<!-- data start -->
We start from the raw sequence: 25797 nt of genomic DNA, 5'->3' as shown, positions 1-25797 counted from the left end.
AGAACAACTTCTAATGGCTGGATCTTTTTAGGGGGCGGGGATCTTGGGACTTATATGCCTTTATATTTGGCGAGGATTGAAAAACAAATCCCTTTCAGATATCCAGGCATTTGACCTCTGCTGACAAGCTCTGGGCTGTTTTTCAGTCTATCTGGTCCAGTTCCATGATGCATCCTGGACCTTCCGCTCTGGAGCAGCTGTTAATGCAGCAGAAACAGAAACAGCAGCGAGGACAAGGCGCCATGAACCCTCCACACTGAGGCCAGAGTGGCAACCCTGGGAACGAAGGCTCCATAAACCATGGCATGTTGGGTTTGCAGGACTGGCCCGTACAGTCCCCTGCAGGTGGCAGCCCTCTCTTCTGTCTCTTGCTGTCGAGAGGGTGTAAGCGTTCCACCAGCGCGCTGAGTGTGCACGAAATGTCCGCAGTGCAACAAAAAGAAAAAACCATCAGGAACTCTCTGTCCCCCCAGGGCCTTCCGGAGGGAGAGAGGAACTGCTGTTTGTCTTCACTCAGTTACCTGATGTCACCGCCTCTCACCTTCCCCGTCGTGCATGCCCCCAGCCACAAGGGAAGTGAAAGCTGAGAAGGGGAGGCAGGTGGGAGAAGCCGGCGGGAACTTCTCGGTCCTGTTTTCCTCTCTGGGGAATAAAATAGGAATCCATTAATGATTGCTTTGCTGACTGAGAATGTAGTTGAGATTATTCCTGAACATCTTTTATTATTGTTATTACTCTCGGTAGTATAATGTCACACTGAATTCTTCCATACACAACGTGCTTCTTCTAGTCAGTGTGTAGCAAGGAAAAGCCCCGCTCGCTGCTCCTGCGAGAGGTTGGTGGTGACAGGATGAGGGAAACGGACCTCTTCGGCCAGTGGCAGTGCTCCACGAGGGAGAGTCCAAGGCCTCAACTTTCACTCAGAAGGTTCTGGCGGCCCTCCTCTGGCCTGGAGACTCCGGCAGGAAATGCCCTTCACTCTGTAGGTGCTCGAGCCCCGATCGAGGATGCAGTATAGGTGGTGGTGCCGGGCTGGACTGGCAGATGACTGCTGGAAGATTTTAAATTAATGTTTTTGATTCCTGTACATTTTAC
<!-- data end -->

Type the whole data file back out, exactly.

We start from the raw sequence: 25797 nt of genomic DNA, 5'->3' as shown, positions 1-25797 counted from the left end.
AGAACAACTTCTAATGGCTGGATCTTTTTAGGGGGCGGGGATCTTGGGACTTATATGCCTTTATATTTGGCGAGGATTGAAAAACAAATCCCTTTCAGATATCCAGGCATTTGACCTCTGCTGACAAGCTCTGGGCTGTTTTTCAGTCTATCTGGTCCAGTTCCATGATGCATCCTGGACCTTCCGCTCTGGAGCAGCTGTTAATGCAGCAGAAACAGAAACAGCAGCGAGGACAAGGCGCCATGAACCCTCCACACTGAGGCCAGAGTGGCAACCCTGGGAACGAAGGCTCCATAAACCATGGCATGTTGGGTTTGCAGGACTGGCCCGTACAGTCCCCTGCAGGTGGCAGCCCTCTCTTCTGTCTCTTGCTGTCGAGAGGGTGTAAGCGTTCCACCAGCGCGCTGAGTGTGCACGAAATGTCCGCAGTGCAACAAAAAGAAAAAACCATCAGGAACTCTCTGTCCCCCCAGGGCCTTCCGGAGGGAGAGAGGAACTGCTGTTTGTCTTCACTCAGTTACCTGATGTCACCGCCTCTCACCTTCCCCGTCGTGCATGCCCCCAGCCACAAGGGAAGTGAAAGCTGAGAAGGGGAGGCAGGTGGGAGAAGCCGGCGGGAACTTCTCGGTCCTGTTTTCCTCTCTGGGGAATAAAATAGGAATCCATTAATGATTGCTTTGCTGACTGAGAATGTAGTTGAGATTATTCCTGAACATCTTTTATTATTGTTATTACTCTCGGTAGTATAATGTCACACTGAATTCTTCCATACACAACGTGCTTCTTCTAGTCAGTGTGTAGCAAGGAAAAGCCCCGCTCGCTGCTCCTGCGAGAGGTTGGTGGTGACAGGATGAGGGAAACGGACCTCTTCGGCCAGTGGCAGTGCTCCACGAGGGAGAGTCCAAGGCCTCAACTTTCACTCAGAAGGTTCTGGCGGCCCTCCTCTGGCCTGGAGACTCCGGCAGGAAATGCCCTTCACTCTGTAGGTGCTCGAGCCCCGATCGAGGATGCAGTATAGGTGGTGGTGCCGGGCTGGACTGGCAGATGACTGCTGGAAGATTTTAAATTAATGTTTTTGATTCCTGTACATTTTAC